Treasury Report Highlights Need for Regulatory Relief

Posted June 13, 2017

On June 12, 2017, The U.S. Department of the Treasury issued its first in a series of reports to President Trump examining the United States’ financial regulatory system and detailing executive actions and regulatory changes that can be immediately undertaken to provide regulatory relief for U.S. financial institutions. 
 
Treasury issued the report with a press release that stated, “Properly structuring regulation of the U.S. financial system is critical to achieve the administration’s goal of sustained economic growth and to create opportunities for all Americans to benefit from a stronger economy,” said U.S. Treasury Secretary Steven T. Mnuchin. “We are focused on encouraging a market environment where consumers have more choices, access to capital and safe loan products – while ensuring taxpayer-funded bailouts are truly a thing of the past.”
 
As background, over the past four months, Secretary Mnuchin and other Treasury officials met with hundreds of stakeholders across the financial ecosystem, including NACHA; community, independent, regional and large banks; regulators; FSOC members; consumer advocates; academics; analysts and investors. These listening sessions provided a picture of redundancy, fragmentation, and challenges in the regulatory framework.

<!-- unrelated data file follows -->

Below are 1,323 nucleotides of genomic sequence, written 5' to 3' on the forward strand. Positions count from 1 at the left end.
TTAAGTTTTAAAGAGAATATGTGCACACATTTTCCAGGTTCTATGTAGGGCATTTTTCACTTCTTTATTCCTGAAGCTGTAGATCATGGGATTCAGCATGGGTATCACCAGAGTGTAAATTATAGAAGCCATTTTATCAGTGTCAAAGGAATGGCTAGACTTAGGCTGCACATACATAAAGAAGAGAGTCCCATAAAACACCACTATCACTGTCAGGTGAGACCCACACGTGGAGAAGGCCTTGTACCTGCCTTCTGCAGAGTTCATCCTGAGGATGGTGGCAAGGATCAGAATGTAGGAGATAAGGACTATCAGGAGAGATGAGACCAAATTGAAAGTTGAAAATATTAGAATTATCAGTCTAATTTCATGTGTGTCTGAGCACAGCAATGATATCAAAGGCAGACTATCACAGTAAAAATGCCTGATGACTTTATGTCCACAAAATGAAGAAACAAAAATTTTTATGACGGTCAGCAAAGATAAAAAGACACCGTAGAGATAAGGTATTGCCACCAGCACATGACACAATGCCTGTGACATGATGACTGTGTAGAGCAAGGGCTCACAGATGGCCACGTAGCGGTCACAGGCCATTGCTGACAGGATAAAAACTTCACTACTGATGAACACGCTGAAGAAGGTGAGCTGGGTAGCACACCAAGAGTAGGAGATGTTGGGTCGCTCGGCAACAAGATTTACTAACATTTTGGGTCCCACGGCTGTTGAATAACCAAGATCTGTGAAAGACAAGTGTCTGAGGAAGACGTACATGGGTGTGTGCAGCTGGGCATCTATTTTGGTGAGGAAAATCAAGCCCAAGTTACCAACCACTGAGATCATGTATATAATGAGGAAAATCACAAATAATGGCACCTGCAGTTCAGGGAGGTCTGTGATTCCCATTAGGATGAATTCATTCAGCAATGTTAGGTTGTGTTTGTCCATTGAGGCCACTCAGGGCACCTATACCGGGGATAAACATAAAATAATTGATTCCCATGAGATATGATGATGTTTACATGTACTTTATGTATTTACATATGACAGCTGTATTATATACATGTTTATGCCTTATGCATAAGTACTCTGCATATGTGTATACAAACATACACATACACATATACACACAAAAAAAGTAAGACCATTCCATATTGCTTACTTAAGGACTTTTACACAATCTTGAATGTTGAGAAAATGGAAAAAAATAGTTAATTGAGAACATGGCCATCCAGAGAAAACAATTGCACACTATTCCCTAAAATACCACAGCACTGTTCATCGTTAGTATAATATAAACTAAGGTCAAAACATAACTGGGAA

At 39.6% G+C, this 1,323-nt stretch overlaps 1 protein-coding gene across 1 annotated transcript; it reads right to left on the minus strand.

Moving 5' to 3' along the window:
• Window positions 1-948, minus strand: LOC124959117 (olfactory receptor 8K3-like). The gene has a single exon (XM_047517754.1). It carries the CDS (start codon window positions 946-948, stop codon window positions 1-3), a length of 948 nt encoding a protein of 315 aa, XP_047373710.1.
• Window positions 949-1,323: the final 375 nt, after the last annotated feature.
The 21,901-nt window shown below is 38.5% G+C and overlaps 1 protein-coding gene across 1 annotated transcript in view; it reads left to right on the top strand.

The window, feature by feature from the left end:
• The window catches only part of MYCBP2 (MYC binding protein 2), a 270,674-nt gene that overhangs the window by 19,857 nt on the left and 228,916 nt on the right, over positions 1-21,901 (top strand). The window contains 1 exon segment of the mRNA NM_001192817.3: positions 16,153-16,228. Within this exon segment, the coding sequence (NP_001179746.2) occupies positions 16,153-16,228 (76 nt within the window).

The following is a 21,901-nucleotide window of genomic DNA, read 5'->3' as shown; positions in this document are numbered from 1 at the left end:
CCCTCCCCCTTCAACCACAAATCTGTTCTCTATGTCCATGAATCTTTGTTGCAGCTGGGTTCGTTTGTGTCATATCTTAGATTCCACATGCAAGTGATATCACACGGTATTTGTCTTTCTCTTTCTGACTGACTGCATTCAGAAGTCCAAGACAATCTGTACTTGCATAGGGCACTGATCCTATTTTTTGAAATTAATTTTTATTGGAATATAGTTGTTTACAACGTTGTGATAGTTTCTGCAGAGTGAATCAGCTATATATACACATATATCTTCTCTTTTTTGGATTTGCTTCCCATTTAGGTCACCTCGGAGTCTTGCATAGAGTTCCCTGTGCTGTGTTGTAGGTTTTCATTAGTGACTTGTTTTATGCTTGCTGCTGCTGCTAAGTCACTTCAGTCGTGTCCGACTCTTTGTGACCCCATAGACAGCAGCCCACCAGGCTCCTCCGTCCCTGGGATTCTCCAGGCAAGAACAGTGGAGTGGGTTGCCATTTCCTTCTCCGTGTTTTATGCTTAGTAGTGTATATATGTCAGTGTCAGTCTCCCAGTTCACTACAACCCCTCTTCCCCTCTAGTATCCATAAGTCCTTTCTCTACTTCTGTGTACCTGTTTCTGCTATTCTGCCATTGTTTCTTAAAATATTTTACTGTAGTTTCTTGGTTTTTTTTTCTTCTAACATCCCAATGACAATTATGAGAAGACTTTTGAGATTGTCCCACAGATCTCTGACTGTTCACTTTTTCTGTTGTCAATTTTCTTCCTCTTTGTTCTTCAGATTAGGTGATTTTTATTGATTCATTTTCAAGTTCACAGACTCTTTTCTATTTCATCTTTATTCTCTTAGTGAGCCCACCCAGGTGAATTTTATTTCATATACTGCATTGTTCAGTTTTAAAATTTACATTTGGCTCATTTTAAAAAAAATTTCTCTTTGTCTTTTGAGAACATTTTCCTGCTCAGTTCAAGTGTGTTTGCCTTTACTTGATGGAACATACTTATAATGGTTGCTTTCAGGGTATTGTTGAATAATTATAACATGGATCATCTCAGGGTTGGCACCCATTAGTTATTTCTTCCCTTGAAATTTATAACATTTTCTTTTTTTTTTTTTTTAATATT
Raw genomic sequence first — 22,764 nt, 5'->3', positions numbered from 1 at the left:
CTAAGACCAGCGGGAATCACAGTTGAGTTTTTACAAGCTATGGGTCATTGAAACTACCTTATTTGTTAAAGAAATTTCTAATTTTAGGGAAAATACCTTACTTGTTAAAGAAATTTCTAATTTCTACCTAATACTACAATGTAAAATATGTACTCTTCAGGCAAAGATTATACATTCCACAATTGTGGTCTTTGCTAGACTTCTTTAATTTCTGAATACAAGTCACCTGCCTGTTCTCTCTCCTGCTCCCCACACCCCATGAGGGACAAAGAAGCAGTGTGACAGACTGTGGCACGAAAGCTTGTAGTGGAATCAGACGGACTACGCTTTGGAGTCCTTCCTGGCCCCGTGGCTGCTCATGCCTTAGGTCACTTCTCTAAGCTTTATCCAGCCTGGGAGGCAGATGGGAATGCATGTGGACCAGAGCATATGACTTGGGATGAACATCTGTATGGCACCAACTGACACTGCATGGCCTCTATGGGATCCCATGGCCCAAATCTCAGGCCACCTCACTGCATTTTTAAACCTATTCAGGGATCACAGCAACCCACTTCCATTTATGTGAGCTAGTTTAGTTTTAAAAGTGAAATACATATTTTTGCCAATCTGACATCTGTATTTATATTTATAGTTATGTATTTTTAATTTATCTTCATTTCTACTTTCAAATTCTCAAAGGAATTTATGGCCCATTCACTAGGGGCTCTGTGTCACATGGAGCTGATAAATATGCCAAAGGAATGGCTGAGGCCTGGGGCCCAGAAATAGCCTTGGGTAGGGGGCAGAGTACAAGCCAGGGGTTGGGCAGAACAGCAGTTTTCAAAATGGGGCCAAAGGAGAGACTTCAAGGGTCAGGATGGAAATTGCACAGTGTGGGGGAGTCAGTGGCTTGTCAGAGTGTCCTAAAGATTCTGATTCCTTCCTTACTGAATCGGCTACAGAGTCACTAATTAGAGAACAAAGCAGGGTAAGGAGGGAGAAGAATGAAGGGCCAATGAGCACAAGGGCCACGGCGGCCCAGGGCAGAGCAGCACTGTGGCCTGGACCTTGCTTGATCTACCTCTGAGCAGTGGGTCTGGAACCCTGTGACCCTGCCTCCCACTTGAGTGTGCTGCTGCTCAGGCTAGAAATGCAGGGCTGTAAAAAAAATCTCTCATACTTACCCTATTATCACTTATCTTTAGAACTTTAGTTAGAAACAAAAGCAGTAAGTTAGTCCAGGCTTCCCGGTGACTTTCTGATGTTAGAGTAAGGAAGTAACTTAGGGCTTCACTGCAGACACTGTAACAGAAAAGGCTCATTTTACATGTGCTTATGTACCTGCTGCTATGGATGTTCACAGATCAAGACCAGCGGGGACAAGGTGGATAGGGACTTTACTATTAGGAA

The report issued today detailed the following findings:

  • Community financial institutions – banks and credit unions – are critically important to serve many Americans
  • Capital, liquidity and leverage rules can be simplified to increase the flow of credit
  • We must ensure our banks are globally competitive
  • Improving market liquidity is critical for the U.S. economy
  • The Consumer Financial Protection Bureau must be reformed (suggested a legal change allowing the president to fire the bureau's sole director, or said the agency could be restructured into a multiperson commission)
  • Regulations need to be better tailored, more efficient, and effective
  • Congress should review the organization and mandates of the independent banking regulators to improve accountability 

The report also recommended that banks with fewer than $10 billion in assets be exempt from the Volcker rule, along with larger banks that either have a smaller trading portfolio or a higher capital level. It also included provisions to strengthen community bank mortgage lending, ease commercial lending rules that harm small businesses’ and consumers’ ability to borrow.
 
The next step will be that Treasury and the Administration will begin working with Congress, independent regulators, the financial industry, and trade groups to implement the recommendations advocated in the report through changes to statutes, regulations and supervisory guidance.
 
On a side note but related to the report: The Senate Banking Committee will hold a hearing with financial regulators on June 22, 2017 to discuss economic growth.
 

Access: Public